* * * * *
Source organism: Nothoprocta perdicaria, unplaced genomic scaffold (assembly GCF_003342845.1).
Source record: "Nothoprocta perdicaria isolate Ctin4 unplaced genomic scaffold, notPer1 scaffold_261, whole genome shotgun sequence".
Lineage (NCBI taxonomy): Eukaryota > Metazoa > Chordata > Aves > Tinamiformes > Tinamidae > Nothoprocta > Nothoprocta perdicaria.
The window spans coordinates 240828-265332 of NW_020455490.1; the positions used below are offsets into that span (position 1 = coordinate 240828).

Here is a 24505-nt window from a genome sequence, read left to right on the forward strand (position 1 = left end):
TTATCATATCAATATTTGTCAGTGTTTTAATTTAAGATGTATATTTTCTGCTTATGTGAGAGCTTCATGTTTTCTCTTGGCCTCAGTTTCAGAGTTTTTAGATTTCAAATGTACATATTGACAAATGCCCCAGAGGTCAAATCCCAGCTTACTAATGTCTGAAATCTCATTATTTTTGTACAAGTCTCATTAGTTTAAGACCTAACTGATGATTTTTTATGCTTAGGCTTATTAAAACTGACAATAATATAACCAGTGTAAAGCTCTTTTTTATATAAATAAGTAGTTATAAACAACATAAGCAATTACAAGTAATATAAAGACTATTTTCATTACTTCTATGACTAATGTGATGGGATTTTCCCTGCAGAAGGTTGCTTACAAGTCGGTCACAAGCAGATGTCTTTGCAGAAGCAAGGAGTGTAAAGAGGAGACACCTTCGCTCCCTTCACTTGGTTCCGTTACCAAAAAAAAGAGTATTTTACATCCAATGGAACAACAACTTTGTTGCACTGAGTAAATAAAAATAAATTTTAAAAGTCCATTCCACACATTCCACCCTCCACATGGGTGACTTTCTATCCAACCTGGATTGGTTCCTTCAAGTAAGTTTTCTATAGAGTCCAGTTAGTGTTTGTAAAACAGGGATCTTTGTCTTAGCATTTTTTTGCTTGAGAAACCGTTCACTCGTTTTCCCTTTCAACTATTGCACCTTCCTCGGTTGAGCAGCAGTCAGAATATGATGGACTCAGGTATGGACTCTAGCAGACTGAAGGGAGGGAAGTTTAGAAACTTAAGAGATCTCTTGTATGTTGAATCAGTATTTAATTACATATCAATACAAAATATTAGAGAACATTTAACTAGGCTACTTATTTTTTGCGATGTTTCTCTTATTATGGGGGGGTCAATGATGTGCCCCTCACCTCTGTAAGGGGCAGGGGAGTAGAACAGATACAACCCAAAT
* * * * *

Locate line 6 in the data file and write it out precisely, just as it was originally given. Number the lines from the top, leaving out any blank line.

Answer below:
TTATCATATCAATATTTGTCAGTGTTTTAATTTAAGATGTATATTTTCTGCTTATGTGAGAGCTTCATGTTTTCTCTTGGCCTCAGTTTCAGAGTTTTTAGATTTCAAATGTACATATTGACAAATGCCCCAGAGGTCAAATCCCAGCTTACTAATGTCTGAAATCTCATTATTTTTGTACAAGTCTCATTAGTTTAAGACCTAACTGATGATTTTTTATGCTTAGGCTTATTAAAACTGACAATAATATAACCAGTGTAAAGCTCTTTTTTATATAAATAAGTAGTTATAAACAACATAAGCAATTACAAGTAATATAAAGACTATTTTCATTACTTCTATGACTAATGTGATGGGATTTTCCCTGCAGAAGGTTGCTTACAAGTCGGTCACAAGCAGATGTCTTTGCAGAAGCAAGGAGTGTAAAGAGGAGACACCTTCGCTCCCTTCACTTGGTTCCGTTACCAAAAAAAAGAGTATTTTACATCCAATGGAACAACAACTTTGTTGCACTGAGTAAATAAAAATAAATTTTAAAAGTCCATTCCACACATTCCACCCTCCACATGGGTGACTTTCTATCCAACCTGGATTGGTTCCTTCAAGTAAGTTTTCTATAGAGTCCAGTTAGTGTTTGTAAAACAGGGATCTTTGTCTTAGCATTTTTTTGCTTGAGAAACCGTTCACTCGTTTTCCCTTTCAACTATTGCACCTTCCTCGGTTGAGCAGCAGTCAGAATATGATGGACTCAGGTATGGACTCTAGCAGACTGAAGGGAGGGAAGTTTAGAAACTTAAGAGATCTCTTGTATGTTGAATCAGTATTTAATTACATATCAATACAAAATATTAGAGAACATTTAACTAGGCTACTTATTTTTTGCGATGTTTCTCTTATTATGGGGGGGTCAATGATGTGCCCCTCACCTCTGTAAGGGGCAGGGGAGTAGAACAGATACAACCCAAAT